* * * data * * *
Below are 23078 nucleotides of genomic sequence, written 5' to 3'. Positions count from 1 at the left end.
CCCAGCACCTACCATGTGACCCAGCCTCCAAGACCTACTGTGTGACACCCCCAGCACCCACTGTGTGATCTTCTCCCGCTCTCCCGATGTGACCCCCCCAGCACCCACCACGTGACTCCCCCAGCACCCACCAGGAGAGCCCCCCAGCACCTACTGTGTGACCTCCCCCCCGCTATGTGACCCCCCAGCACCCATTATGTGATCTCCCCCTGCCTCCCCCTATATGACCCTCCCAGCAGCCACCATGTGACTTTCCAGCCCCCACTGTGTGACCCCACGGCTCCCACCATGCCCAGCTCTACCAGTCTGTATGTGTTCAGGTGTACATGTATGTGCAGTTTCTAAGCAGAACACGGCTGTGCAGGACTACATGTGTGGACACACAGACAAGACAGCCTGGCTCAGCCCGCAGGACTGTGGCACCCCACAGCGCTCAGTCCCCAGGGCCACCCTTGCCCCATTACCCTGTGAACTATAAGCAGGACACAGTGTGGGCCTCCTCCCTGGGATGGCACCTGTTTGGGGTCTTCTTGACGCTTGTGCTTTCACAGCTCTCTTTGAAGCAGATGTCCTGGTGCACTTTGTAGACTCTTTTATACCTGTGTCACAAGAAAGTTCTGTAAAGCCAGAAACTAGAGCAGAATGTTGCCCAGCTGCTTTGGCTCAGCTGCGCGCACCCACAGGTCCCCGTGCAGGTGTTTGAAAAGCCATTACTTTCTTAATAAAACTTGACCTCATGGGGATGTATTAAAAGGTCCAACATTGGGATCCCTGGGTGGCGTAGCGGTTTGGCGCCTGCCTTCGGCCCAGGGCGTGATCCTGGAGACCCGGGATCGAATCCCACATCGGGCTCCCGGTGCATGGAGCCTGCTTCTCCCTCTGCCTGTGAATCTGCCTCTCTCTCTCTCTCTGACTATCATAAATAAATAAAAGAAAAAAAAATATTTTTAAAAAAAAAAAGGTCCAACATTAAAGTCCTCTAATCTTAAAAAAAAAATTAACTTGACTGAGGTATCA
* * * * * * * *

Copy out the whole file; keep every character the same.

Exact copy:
Below are 23078 nucleotides of genomic sequence, written 5' to 3'. Positions count from 1 at the left end.
CCCAGCACCTACCATGTGACCCAGCCTCCAAGACCTACTGTGTGACACCCCCAGCACCCACTGTGTGATCTTCTCCCGCTCTCCCGATGTGACCCCCCCAGCACCCACCACGTGACTCCCCCAGCACCCACCAGGAGAGCCCCCCAGCACCTACTGTGTGACCTCCCCCCCGCTATGTGACCCCCCAGCACCCATTATGTGATCTCCCCCTGCCTCCCCCTATATGACCCTCCCAGCAGCCACCATGTGACTTTCCAGCCCCCACTGTGTGACCCCACGGCTCCCACCATGCCCAGCTCTACCAGTCTGTATGTGTTCAGGTGTACATGTATGTGCAGTTTCTAAGCAGAACACGGCTGTGCAGGACTACATGTGTGGACACACAGACAAGACAGCCTGGCTCAGCCCGCAGGACTGTGGCACCCCACAGCGCTCAGTCCCCAGGGCCACCCTTGCCCCATTACCCTGTGAACTATAAGCAGGACACAGTGTGGGCCTCCTCCCTGGGATGGCACCTGTTTGGGGTCTTCTTGACGCTTGTGCTTTCACAGCTCTCTTTGAAGCAGATGTCCTGGTGCACTTTGTAGACTCTTTTATACCTGTGTCACAAGAAAGTTCTGTAAAGCCAGAAACTAGAGCAGAATGTTGCCCAGCTGCTTTGGCTCAGCTGCGCGCACCCACAGGTCCCCGTGCAGGTGTTTGAAAAGCCATTACTTTCTTAATAAAACTTGACCTCATGGGGATGTATTAAAAGGTCCAACATTGGGATCCCTGGGTGGCGTAGCGGTTTGGCGCCTGCCTTCGGCCCAGGGCGTGATCCTGGAGACCCGGGATCGAATCCCACATCGGGCTCCCGGTGCATGGAGCCTGCTTCTCCCTCTGCCTGTGAATCTGCCTCTCTCTCTCTCTCTGACTATCATAAATAAATAAAAGAAAAAAAAATATTTTTAAAAAAAAAAAGGTCCAACATTAAAGTCCTCTAATCTTAAAAAAAAAATTAACTTGACTGAGGTATCA